Apartments and the International Investor

Apartments and the International Investor

By Mike Ratliff, Senior Associate Editor

While apartments were relatively unknown as an investment class in the 1980s, risk-return characteristics have proven solid overtime, and now everyone wants a piece of the North American multifamily market. A panel gathered to discuss the current state of international investment in the U.S. and Canadian apartment markets this April at ULI’s Spring Meeting in Vancouver, and it looks like a few interesting trends are emerging in 2014.

Institutional investors are continuing to increase their allocation in apartments in both countries, though the relative levels of multifamily holdings vary significantly. In the United States apartments account for roughly 25 percent of property held by institutions according to LaSalle Investment Management’s NCREIF Property Index (NPI). In Canada, that value sits at 7 percent. This is mainly due to a smaller apartment stock in Canada, where individually owned condos serve the rental market, says William Maher, director of American Strategy at LaSalle Investment Management.

But Canada trumps the international community in investing in U.S. units, dropping about $3.5 billion on American apartments in 2013. The next top investors were Bahrain, Israel and Switzerland, all coming in at roughly $500 million each. The buyers are reflecting the current state of the multifamily cycle in their investment strategy.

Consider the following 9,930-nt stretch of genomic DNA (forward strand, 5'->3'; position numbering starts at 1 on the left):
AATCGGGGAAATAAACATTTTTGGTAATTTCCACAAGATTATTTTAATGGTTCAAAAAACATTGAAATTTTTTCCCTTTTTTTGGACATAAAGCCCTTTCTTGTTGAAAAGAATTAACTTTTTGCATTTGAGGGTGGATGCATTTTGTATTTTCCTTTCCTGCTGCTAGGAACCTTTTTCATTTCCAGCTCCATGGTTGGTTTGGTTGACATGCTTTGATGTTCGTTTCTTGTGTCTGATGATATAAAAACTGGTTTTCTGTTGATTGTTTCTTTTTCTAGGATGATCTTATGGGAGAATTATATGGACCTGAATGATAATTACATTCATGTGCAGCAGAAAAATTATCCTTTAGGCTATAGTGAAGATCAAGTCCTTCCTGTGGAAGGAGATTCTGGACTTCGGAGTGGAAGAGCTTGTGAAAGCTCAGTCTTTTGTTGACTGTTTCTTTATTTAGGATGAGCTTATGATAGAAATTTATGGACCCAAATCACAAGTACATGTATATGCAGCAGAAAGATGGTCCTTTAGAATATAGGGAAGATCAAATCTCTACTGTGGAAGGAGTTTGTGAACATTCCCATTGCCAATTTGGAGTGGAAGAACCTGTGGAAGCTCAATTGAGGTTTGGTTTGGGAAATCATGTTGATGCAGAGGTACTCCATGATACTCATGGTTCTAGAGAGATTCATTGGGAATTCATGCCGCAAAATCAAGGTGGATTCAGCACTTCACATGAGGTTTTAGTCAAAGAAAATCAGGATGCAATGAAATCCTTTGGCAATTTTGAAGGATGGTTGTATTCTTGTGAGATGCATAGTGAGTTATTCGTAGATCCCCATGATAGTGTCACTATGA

“Investors are embracing infill urban,” says Maher. “They are moving away from the traditional garden style apartments that really dominated the market 10 years ago.”

That said, once an institution or fund becomes comfortable with the core markets, they are branching out.

“We are seeing some Asian investors looking at the suburban Sunbelt, albeit on a highly-leveraged basis,” Maher adds. “There is a group that wants yield first, and geography—whether urban or suburban—is secondary.”

Over the last 10 years, the share of foreign investment in U.S. apartments has risen from 2 percent in 2003 to 5 percent in 2013. One of the triggers for an increased investment in apartments is that product has changed. In the early days, the international community was concerned over the longevity of framed construction, which differed from the steel and concrete office buildings they traditionally sought out.

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